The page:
Biden administration announces visa restrictions for Ethiopian and Eritrean government officials, outraged over ongoing crisis in Tigray

Once again, the Biden administration on Sunday expressed what it described as “deepening concerns” about the ongoing crisis in Ethiopia’s Tigray region “as well as other threats to the sovereignty, national unity, and territorial integrity of Ethiopia,” and announced a visa restriction for current and former Ethiopian and Eritrean government officials.

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“Today, I am announcing a visa restriction policy under Section 212(a)(3)(C) of the Immigration and Nationality Act on the issuance of visas for any current or former Ethiopian or Eritrean government officials, members of the security forces, or other individuals—to include Amhara regional and irregular forces and members of the Tigray People’s Liberation Front (TPLF)—responsible for, or complicit in, undermining resolution of the crisis in Tigray,” U.S. Secretary of State Antony Blinken said in a statement.

“This includes those who have conducted wrongful violence or other abuses against people in the Tigray region of Ethiopia, as well as those who have hindered access of humanitarian assistance to those in the region. Immediate family members of such persons may also be subject to these restrictions. Should those responsible for undermining a resolution of the crisis in Tigray fail to reverse course, they should anticipate further actions from the United States and the international community. We call on other governments to join us in taking these actions.

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“Additionally, we have imposed wide-ranging restrictions on economic and security assistance to Ethiopia and will bring our defense trade control policy in line with them. We will continue humanitarian assistance and certain other critical aid to Ethiopia in areas such as health, food security, basic education, support for women and girls, human rights and democracy, good governance, and conflict mitigation, consistent with available authorities. The United States will continue its existing broad restrictions on assistance to Eritrea,” Blinken added.

The United States top diplomat said “people in Tigray continue to suffer human rights violations, abuses, and atrocities, and urgently needed humanitarian relief is being blocked by the Ethiopian and Eritrean militaries as well as other armed actors.”

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Blinken said despite significant diplomatic engagement, the parties to the conflict in Tigray have taken “no meaningful steps to end hostilities or pursue a peaceful resolution of the political crisis.”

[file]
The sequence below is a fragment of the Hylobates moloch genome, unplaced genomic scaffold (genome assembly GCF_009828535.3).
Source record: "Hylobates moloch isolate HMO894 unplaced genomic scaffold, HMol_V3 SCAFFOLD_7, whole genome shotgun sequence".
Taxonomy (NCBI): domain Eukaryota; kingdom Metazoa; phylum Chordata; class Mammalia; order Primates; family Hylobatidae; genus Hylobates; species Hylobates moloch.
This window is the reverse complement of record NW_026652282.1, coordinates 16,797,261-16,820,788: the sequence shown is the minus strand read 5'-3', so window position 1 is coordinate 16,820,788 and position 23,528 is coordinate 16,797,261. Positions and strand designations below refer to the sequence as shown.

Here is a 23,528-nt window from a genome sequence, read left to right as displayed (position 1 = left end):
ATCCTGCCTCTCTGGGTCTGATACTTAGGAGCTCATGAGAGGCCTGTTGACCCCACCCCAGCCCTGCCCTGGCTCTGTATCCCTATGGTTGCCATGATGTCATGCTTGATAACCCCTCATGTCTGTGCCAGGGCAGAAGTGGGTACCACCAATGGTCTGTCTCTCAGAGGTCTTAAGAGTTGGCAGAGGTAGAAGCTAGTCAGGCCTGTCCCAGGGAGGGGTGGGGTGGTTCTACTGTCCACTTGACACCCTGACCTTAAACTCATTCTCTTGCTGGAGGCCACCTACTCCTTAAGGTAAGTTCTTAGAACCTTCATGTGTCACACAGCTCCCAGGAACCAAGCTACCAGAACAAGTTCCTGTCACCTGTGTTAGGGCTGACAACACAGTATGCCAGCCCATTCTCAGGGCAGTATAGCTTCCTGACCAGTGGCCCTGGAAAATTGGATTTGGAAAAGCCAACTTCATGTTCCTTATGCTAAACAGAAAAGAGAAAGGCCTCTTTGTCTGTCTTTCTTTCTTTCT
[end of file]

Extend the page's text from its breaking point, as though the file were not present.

“The United States condemns in the strongest terms the killings, forced removals, systemic sexual violence, and other human rights violations and abuses. We are equally appalled by the destruction of civilian property including water sources, hospitals, and medical facilities, taking place in Tigray,” Blinken said.

He added: “We call on the Ethiopian government to meet public commitments to hold accountable all those responsible for human rights violations and abuses, to protect civilians, and to ensure unhindered humanitarian access. We call for the Eritrean government to live up to its public commitment and immediately return its troops to internationally recognized Eritrean territory. Without an immediate cessation of hostilities and a rapid expansion of humanitarian access, current and significant food insecurity could lead to famine. The time for action from the international community is now.”

He said the United States “condemns in the strongest terms the killings, forced removals, systemic sexual violence, and other human rights violations and abuses. We are equally appalled by the destruction of civilian property including water sources, hospitals, and medical facilities, taking place in Tigray.

“We call on the Ethiopian government to meet public commitments to hold accountable all those responsible for human rights violations and abuses, to protect civilians, and to ensure unhindered humanitarian access. We call for the Eritrean government to live up to its public commitment and immediately return its troops to internationally recognized Eritrean territory. Without an immediate cessation of hostilities and a rapid expansion of humanitarian access, current and significant food insecurity could lead to famine.”

The United States reiterated its calls for “a durable, political solution to the crisis. We are committed to supporting efforts to resolve the crisis in Tigray and help Ethiopians advance reconciliation and dialogue to overcome current divisions.”

The crisis in Tigray began last November with military confrontations between the Ethiopian troops and the the Tigray People’s Liberation Front (TPLF). And despite diplomatic engagement by the United States and regional African leaders, not much has been achieved. Hundreds of thousands of people have been displaced within Ethiopia and tens of thousands have fled to Sudan. The government from Ethiopia and troops from Eritrea have blocked access to humanitarian assistance into Tigray, a situation the Biden administration has called “unacceptable.”

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